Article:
The tapper’s son

“Growing up as a child of a palm wine tapper was fun. We were always happy seeing my father return from tapping wine because he always came back with fresh fishes, crabs, periwinkles and mushrooms. It was always a dash for the hefted bag of goodies hung on the handles of his bicycle. Today, look at the raffia palm trees, the wine producing trees are all gone. Most of our mangroves that play host to fishes, periwinkles, crabs and other species have been destroyed.” – Celestine Akpobari. 

Stilt Stories from Bundu

Extractive activities, shrunk fisheries and bad times

In the past we used to get good fish catch even from within the community waterfront without launching deep into the rivers and seas. The situation is very different today. Fisheries have shrunk and things are so bad, we no longer get periwinkles and crabs from the mangroves. All these problems are due to the heavy presence of oil pollutions from extractive activities and from the activities of our boys who engage in illegal crude refining activities.  Apart from pollution from crude oil, we experience soot….” – Nnadi Marcus, community leader/fisherman.

Bundu struggles

“I was part of those who joined the struggles of the Bundu people to resist the government from demolishing the waterfront community. The Bundu struggle for a clean and better environment has been on for a long time” Celestine Akpobari, human rights activist.

Sand filling (land reclamation) shrinking our rivers

“The issue of sand filling is a major problem affecting the people living here in Bundu and this is in turn affecting our fishes- as we sand fill our rivers, we drive the fishes far off into the deep waters. The sand filling is also destroying our mangroves and shrinking opportunities for our livelihoods. 

In the past we fished around the shores of Bundu but now we can’t even get crabs from the shores of our rivers due to hydrocarbon pollution. To expect to have a good catch we have to move deep into the ocean. The situation is really terrible” – Godwin Siofori Berisuma, fisherman.

Plastic waste and modern technologies a threat to fishing

“One of the major threats and challenges we are having in our community today is the issue of plastic waste dumping into our rivers. This is driving away all our fishes and even when we throw our nets – instead of catching fishes we catch plastic bags and other plastics dumped into the rivers.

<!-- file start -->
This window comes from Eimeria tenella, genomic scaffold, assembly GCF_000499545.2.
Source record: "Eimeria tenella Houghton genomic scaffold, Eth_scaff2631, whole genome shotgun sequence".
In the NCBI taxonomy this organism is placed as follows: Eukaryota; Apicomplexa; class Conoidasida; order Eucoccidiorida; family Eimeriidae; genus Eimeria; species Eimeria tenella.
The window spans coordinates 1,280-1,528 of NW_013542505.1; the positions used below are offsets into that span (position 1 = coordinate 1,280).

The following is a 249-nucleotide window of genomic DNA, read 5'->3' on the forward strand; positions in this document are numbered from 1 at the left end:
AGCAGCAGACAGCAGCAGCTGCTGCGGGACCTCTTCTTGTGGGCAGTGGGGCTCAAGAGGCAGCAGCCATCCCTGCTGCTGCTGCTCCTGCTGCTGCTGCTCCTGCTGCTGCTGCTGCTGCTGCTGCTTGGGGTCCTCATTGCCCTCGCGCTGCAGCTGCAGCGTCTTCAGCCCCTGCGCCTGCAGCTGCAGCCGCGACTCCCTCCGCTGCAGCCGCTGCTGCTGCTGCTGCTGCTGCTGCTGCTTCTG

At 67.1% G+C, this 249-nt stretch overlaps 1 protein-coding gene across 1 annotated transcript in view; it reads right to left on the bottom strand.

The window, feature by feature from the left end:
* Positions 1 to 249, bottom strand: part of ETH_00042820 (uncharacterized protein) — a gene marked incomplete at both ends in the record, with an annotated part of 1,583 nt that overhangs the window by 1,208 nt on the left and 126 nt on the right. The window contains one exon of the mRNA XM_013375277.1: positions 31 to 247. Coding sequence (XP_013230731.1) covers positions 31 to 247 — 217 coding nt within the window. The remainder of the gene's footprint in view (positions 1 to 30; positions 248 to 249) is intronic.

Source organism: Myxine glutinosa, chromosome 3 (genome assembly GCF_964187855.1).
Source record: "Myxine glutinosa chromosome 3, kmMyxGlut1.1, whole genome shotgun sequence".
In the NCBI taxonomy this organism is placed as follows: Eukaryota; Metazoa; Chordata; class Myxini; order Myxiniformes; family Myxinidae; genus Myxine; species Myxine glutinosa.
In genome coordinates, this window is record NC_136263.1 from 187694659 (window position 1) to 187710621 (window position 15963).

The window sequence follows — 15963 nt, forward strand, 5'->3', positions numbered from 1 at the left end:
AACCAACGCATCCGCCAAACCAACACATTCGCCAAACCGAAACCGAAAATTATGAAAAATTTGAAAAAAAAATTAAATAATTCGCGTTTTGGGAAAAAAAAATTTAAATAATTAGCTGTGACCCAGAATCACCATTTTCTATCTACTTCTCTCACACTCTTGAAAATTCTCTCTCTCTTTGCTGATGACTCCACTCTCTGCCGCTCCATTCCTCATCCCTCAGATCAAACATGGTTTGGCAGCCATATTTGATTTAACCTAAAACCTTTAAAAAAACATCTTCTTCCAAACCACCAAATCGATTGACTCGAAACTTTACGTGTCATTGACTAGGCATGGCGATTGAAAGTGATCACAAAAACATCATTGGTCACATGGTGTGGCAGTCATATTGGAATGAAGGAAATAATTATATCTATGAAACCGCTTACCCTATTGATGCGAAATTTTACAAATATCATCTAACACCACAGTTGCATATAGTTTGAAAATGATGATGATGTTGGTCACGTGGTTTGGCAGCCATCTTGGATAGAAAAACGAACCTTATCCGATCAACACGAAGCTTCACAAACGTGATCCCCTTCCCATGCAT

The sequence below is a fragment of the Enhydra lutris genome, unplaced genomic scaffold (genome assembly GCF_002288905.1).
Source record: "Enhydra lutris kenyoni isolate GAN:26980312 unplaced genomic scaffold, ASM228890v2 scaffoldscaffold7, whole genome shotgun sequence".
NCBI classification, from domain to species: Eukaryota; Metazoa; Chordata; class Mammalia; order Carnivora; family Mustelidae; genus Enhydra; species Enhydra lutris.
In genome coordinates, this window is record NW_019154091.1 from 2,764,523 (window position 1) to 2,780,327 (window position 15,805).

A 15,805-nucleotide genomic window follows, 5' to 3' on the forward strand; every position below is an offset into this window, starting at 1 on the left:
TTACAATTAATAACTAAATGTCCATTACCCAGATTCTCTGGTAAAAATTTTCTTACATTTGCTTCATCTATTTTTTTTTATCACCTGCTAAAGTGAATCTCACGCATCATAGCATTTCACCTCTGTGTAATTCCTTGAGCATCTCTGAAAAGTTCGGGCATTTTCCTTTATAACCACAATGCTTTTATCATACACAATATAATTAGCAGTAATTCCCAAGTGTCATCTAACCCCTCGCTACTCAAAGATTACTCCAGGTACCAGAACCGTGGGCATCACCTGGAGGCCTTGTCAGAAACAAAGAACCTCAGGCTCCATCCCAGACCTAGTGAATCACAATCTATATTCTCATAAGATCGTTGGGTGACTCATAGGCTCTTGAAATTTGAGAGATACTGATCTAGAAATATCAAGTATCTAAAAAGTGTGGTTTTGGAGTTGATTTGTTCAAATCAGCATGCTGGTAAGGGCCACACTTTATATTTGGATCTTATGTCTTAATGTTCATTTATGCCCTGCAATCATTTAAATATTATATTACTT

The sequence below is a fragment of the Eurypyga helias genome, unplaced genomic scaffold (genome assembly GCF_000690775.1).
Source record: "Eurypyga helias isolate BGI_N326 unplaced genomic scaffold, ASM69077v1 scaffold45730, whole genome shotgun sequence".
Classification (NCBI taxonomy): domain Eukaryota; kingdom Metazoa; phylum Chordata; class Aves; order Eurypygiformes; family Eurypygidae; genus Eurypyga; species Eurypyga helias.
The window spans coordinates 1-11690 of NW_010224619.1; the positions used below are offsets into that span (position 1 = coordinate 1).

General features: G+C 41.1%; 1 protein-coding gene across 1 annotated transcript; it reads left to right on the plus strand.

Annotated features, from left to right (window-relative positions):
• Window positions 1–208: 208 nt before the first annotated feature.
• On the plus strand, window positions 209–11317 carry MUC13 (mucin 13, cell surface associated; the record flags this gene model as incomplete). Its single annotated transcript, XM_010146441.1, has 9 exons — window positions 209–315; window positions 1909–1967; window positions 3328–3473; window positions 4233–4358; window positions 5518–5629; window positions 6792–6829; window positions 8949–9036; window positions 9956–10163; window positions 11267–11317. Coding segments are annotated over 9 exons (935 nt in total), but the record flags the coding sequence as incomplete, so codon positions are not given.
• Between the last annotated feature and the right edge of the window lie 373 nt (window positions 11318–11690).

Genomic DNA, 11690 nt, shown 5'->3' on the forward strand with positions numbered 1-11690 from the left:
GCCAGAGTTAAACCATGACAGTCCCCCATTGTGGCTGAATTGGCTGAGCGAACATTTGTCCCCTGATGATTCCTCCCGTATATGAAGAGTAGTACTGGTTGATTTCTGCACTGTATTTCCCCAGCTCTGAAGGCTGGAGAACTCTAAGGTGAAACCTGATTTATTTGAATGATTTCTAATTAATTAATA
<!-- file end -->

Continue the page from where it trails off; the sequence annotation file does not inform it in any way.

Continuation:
The other issue is that of pollution from oil companies and also from illegal refineries in the coastal communities. 

In the past we used to enjoy fresh fish and sea foods but today we no longer have these foods. Back then when we go for fishing, after a good catch, we sing. One of such songs is that which when translated loosely means:  ‘A chicken that cannot paddle a canoe cannot go to a market in the river’.

We want the government to come to our aid by cleaning up the plastics pollution and restoring our mangroves” – Prof (Fisherman) S.D Awajis.

Deep water fishing caused by pollution 

“In the past we used to use about two yards of fishing nets to catch a lot of fishes from our community river, but today even when we use five yards of nets we don’t catch any fish. We have to go deep into the rivers/seas just to get a good catch but even at that our five yards of nets are not sufficient” – Snow Max Karibo, fisher women.

Broken fishing laws

“In the past community laws and traditions were in place to prevent people from fishing in certain parts of our rivers. Over time adherence to these cultural practices have weakened and they are often simply ignored. This is a sad situation. We need to revive those traditional rules” –  Godwin Bereiweriso.

Look out for the June 2021 edition of the Eco-Instigator (No. 32) for a fuller version of the report on the Stilt Roots Community Dialogues.